Title: Strange Luck
Series Title: Strange Luck
Author: Amie Irene Winters
Date Added: February 26, 2016
Date Started: March 13, 2018
Date DNF: March 21, 2018
Reading Duration: 7 days
Genre: Fantasy, Paranormal/Supernatural, Young Adult (YA), Romance
Publication Date: June 2015
A Mysterious Letter.
A Deadly Discovery.
A World Like Nothing You’ve Ever Seen.
All Daisy Darling wanted was to be a writer. What she got was more than she bargained for. As it turns out, the quaint little town of Sea Salt, California houses more than adorable cottages and huge redwood trees. Beneath the coastal charm rests a strange world where wizards, fairies, time-altering portals, and dark magic looms.
A world where memories can be your greatest currency–and weapon.
A world where you can never reclaim what’s been taken from you.
After stumbling into the mysterious world, Daisy’s memories begin to rapidly disintegrate, but she doesn’t even know she’s losing them. As if things couldn’t get any worse, Daisy learns she is the only one who can save herself.
Daisy’s very identity is at stake, but the odds aren’t in her favor. Can she discover the secret to win back her freedom before it’s too late?
I added this to my TBR list because the main character’s sole dream was to be a writer, and that was something I could relate to. I initially liked Daisy, and I think she deserved better supporting characters (I did like her until she shit-talked cats grrrr). Her father is supposed to be sympathetic, but he comes off as a selfish dick wanting her to take over the shop so that he can hunt for Utopia while she puts her dreams of going to London on a hold. What kind of parent would do that to their child? It’s bad enough he tries to guilt her into staying in order to continue the family business when that’s not what she wants, but then he decides he’s going to foist the shop off on her while he goes on an adventure.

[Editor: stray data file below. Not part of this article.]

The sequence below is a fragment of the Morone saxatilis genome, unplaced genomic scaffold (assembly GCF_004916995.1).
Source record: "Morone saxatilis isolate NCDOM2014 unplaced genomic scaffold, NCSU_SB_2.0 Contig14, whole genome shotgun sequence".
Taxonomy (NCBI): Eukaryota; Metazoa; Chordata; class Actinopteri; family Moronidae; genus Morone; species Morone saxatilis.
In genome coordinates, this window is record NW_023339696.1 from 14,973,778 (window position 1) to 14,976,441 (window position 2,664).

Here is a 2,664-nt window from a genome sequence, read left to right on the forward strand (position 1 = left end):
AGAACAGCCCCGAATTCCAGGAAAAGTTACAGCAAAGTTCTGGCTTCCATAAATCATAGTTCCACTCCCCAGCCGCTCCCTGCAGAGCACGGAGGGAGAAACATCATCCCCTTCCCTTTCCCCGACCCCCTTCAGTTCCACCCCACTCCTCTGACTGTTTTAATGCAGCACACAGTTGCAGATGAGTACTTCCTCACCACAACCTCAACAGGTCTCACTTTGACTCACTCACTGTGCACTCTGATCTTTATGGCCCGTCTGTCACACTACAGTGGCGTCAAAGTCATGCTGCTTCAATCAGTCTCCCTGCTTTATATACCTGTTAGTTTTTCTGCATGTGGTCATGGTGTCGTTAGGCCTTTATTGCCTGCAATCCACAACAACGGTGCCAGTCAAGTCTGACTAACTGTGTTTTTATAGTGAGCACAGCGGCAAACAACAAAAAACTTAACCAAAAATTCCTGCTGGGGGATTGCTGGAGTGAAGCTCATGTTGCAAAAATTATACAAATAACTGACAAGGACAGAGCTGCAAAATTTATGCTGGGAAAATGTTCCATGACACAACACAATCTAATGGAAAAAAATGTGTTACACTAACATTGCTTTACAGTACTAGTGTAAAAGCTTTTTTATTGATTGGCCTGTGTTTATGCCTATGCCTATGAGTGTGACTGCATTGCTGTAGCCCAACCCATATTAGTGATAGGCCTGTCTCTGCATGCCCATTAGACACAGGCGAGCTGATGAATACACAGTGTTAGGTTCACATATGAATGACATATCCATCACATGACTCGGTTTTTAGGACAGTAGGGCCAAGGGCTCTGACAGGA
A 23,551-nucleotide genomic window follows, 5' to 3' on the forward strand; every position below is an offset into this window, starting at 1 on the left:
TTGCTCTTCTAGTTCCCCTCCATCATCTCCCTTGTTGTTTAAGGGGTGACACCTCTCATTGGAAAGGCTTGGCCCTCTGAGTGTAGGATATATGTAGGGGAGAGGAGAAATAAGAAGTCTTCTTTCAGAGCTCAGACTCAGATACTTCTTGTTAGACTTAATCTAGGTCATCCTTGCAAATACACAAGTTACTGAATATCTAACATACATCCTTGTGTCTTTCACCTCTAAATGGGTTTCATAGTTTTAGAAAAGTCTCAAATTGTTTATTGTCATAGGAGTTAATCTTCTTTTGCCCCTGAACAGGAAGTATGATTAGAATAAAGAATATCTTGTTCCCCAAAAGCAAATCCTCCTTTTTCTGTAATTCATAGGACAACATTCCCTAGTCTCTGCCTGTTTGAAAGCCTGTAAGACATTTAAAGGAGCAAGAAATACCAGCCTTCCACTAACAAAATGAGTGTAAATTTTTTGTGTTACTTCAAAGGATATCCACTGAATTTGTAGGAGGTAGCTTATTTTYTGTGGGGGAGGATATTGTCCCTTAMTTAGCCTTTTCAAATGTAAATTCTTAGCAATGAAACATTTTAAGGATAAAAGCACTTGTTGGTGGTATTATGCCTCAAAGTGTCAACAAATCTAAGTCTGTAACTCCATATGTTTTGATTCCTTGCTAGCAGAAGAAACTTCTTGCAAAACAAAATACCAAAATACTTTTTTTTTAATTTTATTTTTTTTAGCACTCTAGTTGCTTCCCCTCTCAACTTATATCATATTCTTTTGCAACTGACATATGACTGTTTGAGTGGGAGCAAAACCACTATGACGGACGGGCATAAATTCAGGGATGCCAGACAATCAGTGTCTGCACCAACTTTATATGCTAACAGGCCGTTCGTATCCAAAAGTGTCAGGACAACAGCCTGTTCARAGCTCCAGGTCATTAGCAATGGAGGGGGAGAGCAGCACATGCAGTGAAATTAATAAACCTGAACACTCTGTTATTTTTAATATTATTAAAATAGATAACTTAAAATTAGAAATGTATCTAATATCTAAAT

Then we have Roger her best friend who’s always been in love with her.
He has the fucking audacity to throw a hissy fit when she doesn’t recognize his feelings or reciprocate, and I’m just goddamn sick of entitled dudes. He also shames her for not instantly believing in Utopia when she has no empirical evidence of it. I’m sorry I don’t just buy bullshit without any proof. I would absolutely check out where a potential portal might be, but I won’t abandon all my responsibilities to frolic of to fairyland without at least seeing the door. So Daisy has two entitled men to deal with.
The logic of the book starts to go off the rails when they get close to the portal (which we of course know exists). Daisy and Roger see a man turn into a monster, yet they’re not terrified to camp out in the open right near the place he’s trying to get to?
The straw that caused me to DNF was the acceleration of the romance between the two of them. I had absolutely zero interest in reading about that because it was so fucking trite. It’s like “Oh how convenient! The male best friend likes the girl he’s known for years, tells her about it not long after the story starts, throws a shit fit when she doesn’t realize how long he’s been mooning over her, shames her for not believing in fairy tales, and then all of a sudden she likes him while they’re swimming, and they kiss even though there’s been zero chemistry shown between them.” At least Final Fantasy X developed the characters and their relationship before the watery kissing scene.